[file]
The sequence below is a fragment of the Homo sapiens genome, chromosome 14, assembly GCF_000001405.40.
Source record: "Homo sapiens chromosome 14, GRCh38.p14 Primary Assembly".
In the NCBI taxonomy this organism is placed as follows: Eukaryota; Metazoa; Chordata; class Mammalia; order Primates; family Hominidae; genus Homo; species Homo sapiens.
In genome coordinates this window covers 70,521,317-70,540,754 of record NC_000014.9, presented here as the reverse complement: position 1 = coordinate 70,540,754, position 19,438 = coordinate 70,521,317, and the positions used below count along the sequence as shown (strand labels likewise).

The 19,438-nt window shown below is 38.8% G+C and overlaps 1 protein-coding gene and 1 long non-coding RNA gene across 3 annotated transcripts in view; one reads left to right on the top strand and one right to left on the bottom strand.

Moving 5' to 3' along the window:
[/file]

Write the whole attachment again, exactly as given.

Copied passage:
The sequence below is a fragment of the Homo sapiens genome, chromosome 14, assembly GCF_000001405.40.
Source record: "Homo sapiens chromosome 14, GRCh38.p14 Primary Assembly".
In the NCBI taxonomy this organism is placed as follows: Eukaryota; Metazoa; Chordata; class Mammalia; order Primates; family Hominidae; genus Homo; species Homo sapiens.
In genome coordinates this window covers 70,521,317-70,540,754 of record NC_000014.9, presented here as the reverse complement: position 1 = coordinate 70,540,754, position 19,438 = coordinate 70,521,317, and the positions used below count along the sequence as shown (strand labels likewise).

The 19,438-nt window shown below is 38.8% G+C and overlaps 1 protein-coding gene and 1 long non-coding RNA gene across 3 annotated transcripts in view; one reads left to right on the top strand and one right to left on the bottom strand.

Moving 5' to 3' along the window: